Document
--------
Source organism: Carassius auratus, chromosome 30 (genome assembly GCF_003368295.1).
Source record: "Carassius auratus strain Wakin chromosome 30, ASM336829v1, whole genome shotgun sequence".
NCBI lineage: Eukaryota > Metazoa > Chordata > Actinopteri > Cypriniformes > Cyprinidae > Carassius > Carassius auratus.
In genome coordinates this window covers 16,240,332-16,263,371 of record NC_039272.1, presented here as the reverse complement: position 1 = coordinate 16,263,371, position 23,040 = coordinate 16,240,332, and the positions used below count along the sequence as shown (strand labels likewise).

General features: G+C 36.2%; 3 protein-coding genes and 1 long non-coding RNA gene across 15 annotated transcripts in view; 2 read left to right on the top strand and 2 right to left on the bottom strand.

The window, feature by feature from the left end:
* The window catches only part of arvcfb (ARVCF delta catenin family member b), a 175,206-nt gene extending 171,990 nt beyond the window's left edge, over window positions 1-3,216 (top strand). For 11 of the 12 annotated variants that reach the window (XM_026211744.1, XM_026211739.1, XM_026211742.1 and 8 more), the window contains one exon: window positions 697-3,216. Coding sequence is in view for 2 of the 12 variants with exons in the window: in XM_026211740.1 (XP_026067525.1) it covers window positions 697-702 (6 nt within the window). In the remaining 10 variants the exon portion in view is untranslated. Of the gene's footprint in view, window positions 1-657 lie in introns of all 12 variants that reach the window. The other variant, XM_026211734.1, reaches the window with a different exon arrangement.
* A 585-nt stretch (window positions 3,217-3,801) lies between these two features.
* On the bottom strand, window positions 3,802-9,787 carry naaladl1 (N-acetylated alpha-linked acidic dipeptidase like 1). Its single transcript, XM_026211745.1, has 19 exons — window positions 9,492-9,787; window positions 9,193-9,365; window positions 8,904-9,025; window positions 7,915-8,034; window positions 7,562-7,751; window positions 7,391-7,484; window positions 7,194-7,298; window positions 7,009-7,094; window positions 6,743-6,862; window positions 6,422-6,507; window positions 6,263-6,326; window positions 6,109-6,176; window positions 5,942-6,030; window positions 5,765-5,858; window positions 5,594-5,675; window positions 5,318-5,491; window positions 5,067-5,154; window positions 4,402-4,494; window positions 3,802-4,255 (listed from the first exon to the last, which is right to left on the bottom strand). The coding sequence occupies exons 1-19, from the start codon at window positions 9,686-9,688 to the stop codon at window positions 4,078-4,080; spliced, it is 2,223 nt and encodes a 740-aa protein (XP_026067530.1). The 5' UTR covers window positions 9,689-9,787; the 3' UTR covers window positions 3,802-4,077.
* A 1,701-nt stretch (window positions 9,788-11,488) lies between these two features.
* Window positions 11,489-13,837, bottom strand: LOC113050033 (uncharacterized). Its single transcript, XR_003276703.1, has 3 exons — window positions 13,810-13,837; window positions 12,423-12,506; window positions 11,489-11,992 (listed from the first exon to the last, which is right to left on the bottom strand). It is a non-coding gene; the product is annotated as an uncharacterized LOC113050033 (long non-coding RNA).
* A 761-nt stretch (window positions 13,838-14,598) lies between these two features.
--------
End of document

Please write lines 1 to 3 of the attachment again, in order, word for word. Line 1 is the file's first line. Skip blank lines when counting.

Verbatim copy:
Source organism: Carassius auratus, chromosome 30 (genome assembly GCF_003368295.1).
Source record: "Carassius auratus strain Wakin chromosome 30, ASM336829v1, whole genome shotgun sequence".
NCBI lineage: Eukaryota > Metazoa > Chordata > Actinopteri > Cypriniformes > Cyprinidae > Carassius > Carassius auratus.